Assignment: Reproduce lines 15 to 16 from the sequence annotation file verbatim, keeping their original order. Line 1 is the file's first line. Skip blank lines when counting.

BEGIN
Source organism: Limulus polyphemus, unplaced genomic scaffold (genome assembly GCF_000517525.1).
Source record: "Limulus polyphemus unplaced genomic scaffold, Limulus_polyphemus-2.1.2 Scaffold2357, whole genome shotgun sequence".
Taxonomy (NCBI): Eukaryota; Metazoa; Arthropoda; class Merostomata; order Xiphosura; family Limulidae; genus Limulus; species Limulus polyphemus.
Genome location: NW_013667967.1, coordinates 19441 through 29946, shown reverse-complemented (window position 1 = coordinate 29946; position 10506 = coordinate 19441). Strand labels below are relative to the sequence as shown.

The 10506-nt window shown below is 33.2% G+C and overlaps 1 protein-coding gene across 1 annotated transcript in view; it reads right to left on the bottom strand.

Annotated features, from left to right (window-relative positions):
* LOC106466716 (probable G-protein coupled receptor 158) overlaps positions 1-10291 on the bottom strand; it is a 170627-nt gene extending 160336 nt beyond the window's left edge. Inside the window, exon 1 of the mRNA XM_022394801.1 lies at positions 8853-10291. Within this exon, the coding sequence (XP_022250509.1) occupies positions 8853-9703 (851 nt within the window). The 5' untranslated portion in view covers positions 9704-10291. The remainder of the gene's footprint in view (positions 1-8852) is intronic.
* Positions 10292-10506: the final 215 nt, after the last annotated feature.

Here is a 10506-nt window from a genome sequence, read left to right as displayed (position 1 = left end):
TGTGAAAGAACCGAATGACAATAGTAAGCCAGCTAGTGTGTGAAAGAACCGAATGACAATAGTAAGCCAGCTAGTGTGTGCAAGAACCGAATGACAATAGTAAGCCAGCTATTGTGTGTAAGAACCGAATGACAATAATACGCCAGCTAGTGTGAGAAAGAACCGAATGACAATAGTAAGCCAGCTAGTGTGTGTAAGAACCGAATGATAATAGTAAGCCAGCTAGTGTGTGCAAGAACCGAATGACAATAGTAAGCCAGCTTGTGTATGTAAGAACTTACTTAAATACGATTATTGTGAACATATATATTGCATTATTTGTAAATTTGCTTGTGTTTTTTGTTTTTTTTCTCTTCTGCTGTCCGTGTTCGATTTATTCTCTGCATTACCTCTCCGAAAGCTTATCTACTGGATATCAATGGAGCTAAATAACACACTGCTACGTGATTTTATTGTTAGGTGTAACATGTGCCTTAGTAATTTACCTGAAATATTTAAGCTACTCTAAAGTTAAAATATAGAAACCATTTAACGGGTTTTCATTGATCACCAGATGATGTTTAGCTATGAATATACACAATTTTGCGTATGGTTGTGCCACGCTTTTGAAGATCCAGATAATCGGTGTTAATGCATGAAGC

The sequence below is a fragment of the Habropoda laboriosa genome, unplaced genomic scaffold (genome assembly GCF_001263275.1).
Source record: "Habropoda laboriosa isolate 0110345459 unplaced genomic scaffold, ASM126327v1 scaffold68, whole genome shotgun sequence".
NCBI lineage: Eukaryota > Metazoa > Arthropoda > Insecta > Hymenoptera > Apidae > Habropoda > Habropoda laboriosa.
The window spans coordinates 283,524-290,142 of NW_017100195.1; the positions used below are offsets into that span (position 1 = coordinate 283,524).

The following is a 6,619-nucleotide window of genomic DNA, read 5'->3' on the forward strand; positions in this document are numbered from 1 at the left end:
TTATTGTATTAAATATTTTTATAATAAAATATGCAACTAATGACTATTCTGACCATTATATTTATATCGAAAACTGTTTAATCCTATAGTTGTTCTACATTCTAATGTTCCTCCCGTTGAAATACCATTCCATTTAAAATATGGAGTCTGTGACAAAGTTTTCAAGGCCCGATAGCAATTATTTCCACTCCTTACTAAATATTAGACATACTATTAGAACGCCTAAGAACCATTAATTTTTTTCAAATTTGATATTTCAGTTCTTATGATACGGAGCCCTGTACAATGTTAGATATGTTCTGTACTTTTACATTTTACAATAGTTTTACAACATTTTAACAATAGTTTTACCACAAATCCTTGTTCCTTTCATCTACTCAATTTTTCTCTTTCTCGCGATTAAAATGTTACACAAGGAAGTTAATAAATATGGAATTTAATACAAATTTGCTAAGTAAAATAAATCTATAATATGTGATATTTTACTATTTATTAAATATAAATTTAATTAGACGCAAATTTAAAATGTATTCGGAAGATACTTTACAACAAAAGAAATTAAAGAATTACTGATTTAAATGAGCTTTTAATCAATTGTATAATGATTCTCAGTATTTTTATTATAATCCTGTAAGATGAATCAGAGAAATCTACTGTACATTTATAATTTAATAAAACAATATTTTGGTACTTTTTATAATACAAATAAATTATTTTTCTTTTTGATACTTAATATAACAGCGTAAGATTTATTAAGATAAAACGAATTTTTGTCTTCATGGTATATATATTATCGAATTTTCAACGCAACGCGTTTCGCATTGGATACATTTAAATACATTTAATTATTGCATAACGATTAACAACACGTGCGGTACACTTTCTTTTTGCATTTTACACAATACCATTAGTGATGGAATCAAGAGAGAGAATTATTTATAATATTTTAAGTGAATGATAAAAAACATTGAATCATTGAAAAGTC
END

The following is a 6,619-nucleotide window of genomic DNA, read 5'->3' on the forward strand; positions in this document are numbered from 1 at the left end:
TTATTGTATTAAATATTTTTATAATAAAATATGCAACTAATGACTATTCTGACCATTATATTTATATCGAAAACTGTTTAATCCTATAGTTGTTCTACATTCTAATGTTCCTCCCGTTGAAATACCATTCCATTTAAAATATGGAGTCTGTGACAAAGTTTTCAAGGCCCGATAGCAATTATTTCCACTCCTTACTAAATATTAGACATACTATTAGAACGCCTAAGAACCATTAATTTTTTTCAAATTTGATATTTCAGTTCTTATGATACGGAGCCCTGTACAATGTTAGATATGTTCTGTACTTTTACATTTTACAATAGTTTTACAACATTTTAACAATAGTTTTACCACAAATCCTTGTTCCTTTCATCTACTCAATTTTTCTCTTTCTCGCGATTAAAATGTTACACAAGGAAGTTAATAAATATGGAATTTAATACAAATTTGCTAAGTAAAATAAATCTATAATATGTGATATTTTACTATTTATTAAATATAAATTTAATTAGACGCAAATTTAAAATGTATTCGGAAGATACTTTACAACAAAAGAAATTAAAGAATTACTGATTTAAATGAGCTTTTAATCAATTGTATAATGATTCTCAGTATTTTTATTATAATCCTGTAAGATGAATCAGAGAAATCTACTGTACATTTATAATTTAATAAAACAATATTTTGGTACTTTTTATAATACAAATAAATTATTTTTCTTTTTGATACTTAATATAACAGCGTAAGATTTATTAAGATAAAACGAATTTTTGTCTTCATGGTATATATATTATCGAATTTTCAACGCAACGCGTTTCGCATTGGATACATTTAAATACATTTAATTATTGCATAACGATTAACAACACGTGCGGTACACTTTCTTTTTGCATTTTACACAATACCATTAGTGATGGAATCAAGAGAGAGAATTATTTATAATATTTTAAGTGAATGATAAAAAACATTGAATCATTGAAAAGTC